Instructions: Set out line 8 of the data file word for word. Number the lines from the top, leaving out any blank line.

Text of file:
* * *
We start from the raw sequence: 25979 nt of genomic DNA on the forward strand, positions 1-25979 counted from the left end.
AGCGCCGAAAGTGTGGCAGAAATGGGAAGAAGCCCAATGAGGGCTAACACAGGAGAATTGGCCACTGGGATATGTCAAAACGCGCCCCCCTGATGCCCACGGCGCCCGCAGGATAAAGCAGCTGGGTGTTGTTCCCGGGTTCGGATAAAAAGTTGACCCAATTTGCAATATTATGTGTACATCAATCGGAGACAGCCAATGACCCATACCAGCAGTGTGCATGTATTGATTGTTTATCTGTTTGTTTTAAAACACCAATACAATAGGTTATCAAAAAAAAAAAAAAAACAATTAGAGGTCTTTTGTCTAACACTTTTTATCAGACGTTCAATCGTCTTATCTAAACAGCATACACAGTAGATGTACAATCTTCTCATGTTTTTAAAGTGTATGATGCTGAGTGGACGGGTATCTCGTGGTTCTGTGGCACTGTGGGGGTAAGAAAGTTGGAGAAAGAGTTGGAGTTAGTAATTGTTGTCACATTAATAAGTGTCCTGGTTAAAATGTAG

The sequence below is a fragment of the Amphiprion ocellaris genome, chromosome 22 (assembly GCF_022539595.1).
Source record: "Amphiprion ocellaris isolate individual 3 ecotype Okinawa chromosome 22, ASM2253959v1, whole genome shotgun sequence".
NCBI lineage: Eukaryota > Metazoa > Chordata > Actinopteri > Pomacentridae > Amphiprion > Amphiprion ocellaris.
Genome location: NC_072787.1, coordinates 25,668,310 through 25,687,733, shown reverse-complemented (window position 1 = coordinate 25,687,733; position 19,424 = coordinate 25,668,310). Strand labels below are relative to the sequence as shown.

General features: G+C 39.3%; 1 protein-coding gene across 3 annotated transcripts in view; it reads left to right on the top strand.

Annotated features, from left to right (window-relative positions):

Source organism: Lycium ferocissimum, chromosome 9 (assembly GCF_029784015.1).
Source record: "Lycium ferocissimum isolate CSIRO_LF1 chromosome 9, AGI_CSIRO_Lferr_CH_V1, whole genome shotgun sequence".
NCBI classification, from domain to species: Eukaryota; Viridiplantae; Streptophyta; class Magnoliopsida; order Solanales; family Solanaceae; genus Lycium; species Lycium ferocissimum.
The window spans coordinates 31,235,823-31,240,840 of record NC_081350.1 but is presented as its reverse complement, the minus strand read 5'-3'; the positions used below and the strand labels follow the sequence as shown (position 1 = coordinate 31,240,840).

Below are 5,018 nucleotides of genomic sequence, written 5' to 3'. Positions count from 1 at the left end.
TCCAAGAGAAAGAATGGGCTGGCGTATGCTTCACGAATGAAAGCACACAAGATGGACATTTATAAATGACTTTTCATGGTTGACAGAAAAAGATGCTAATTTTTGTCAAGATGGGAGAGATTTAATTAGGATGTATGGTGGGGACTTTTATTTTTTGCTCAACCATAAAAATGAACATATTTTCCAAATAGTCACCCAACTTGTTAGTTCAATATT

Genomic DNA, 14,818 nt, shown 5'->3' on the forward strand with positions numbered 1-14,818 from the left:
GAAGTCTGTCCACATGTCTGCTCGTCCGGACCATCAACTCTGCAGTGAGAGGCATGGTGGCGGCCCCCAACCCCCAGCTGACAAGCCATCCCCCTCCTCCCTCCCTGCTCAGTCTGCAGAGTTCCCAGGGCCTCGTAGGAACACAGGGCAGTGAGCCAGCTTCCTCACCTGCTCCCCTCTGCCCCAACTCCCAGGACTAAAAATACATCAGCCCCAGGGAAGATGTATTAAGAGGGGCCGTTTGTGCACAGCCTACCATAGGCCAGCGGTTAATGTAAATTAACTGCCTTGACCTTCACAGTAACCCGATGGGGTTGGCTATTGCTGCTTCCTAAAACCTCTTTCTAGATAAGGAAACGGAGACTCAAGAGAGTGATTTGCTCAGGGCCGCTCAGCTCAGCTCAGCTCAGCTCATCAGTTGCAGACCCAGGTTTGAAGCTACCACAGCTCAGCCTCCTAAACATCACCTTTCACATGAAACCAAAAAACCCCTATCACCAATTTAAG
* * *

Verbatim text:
Annotated features, from left to right (window-relative positions):